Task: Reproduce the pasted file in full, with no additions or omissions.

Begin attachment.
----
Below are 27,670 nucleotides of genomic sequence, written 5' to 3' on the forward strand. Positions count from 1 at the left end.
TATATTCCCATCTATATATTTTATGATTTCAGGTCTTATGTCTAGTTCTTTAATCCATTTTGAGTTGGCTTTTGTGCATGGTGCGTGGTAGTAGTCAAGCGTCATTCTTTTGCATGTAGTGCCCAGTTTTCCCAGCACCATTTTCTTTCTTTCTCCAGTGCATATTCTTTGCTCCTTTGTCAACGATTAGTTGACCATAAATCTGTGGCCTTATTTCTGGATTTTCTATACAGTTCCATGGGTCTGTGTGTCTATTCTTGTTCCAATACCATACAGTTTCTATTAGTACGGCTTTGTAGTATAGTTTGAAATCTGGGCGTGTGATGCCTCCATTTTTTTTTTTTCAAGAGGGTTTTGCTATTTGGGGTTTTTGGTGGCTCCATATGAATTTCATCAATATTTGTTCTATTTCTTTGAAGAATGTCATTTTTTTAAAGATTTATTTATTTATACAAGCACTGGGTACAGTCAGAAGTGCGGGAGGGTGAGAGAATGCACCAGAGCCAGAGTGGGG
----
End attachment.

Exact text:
Below are 27,670 nucleotides of genomic sequence, written 5' to 3' on the forward strand. Positions count from 1 at the left end.
TATATTCCCATCTATATATTTTATGATTTCAGGTCTTATGTCTAGTTCTTTAATCCATTTTGAGTTGGCTTTTGTGCATGGTGCGTGGTAGTAGTCAAGCGTCATTCTTTTGCATGTAGTGCCCAGTTTTCCCAGCACCATTTTCTTTCTTTCTCCAGTGCATATTCTTTGCTCCTTTGTCAACGATTAGTTGACCATAAATCTGTGGCCTTATTTCTGGATTTTCTATACAGTTCCATGGGTCTGTGTGTCTATTCTTGTTCCAATACCATACAGTTTCTATTAGTACGGCTTTGTAGTATAGTTTGAAATCTGGGCGTGTGATGCCTCCATTTTTTTTTTTTCAAGAGGGTTTTGCTATTTGGGGTTTTTGGTGGCTCCATATGAATTTCATCAATATTTGTTCTATTTCTTTGAAGAATGTCATTTTTTTAAAGATTTATTTATTTATACAAGCACTGGGTACAGTCAGAAGTGCGGGAGGGTGAGAGAATGCACCAGAGCCAGAGTGGGG